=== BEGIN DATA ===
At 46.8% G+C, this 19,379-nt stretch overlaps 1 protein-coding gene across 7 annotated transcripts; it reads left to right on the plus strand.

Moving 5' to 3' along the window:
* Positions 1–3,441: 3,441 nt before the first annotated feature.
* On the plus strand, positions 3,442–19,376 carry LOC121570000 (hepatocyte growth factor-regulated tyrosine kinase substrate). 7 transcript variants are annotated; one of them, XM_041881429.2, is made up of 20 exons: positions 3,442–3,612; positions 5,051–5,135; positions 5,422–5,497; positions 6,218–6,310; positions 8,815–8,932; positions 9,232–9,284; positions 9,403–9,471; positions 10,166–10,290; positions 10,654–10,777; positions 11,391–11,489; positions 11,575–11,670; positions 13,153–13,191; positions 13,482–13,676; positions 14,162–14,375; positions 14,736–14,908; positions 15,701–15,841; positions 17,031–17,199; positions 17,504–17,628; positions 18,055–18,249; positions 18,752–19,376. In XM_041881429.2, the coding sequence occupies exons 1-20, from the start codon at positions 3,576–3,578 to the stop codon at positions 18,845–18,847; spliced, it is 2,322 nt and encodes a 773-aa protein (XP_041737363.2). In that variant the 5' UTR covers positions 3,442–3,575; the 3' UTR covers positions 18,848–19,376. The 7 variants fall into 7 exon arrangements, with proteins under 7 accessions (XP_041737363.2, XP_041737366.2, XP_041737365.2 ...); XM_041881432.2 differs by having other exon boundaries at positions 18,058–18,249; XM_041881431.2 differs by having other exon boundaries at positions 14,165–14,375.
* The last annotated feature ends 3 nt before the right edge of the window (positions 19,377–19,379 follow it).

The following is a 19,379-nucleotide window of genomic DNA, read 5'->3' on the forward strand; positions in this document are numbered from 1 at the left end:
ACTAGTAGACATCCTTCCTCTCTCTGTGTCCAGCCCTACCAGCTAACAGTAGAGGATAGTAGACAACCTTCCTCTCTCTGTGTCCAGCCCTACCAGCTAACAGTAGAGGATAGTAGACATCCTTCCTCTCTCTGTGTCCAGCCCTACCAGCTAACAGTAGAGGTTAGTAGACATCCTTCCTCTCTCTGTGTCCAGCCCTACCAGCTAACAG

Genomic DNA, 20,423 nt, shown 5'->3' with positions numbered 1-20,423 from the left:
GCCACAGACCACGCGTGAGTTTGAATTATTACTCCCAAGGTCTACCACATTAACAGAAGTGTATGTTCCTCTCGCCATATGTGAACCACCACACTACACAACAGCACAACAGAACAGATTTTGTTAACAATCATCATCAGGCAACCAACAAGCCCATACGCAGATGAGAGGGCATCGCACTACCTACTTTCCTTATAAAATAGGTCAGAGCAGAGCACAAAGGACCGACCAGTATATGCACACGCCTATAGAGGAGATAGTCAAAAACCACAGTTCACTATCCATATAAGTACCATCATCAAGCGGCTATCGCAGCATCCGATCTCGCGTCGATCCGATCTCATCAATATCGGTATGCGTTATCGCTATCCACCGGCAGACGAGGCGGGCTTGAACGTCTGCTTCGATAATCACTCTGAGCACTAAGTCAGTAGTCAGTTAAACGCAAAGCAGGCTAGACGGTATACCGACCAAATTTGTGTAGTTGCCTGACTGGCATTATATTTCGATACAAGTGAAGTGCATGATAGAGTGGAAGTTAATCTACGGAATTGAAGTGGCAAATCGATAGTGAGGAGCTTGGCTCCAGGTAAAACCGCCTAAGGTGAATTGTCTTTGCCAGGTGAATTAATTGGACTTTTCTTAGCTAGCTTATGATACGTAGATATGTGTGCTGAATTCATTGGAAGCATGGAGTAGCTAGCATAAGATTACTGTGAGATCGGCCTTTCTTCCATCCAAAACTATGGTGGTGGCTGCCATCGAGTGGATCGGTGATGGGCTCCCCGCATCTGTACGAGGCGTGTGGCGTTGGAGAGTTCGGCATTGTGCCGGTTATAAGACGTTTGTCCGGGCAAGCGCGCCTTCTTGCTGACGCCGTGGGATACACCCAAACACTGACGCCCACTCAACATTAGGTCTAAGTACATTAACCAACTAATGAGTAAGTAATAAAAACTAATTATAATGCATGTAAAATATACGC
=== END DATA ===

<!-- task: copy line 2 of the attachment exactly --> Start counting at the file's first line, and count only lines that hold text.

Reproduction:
Moving 5' to 3' along the window: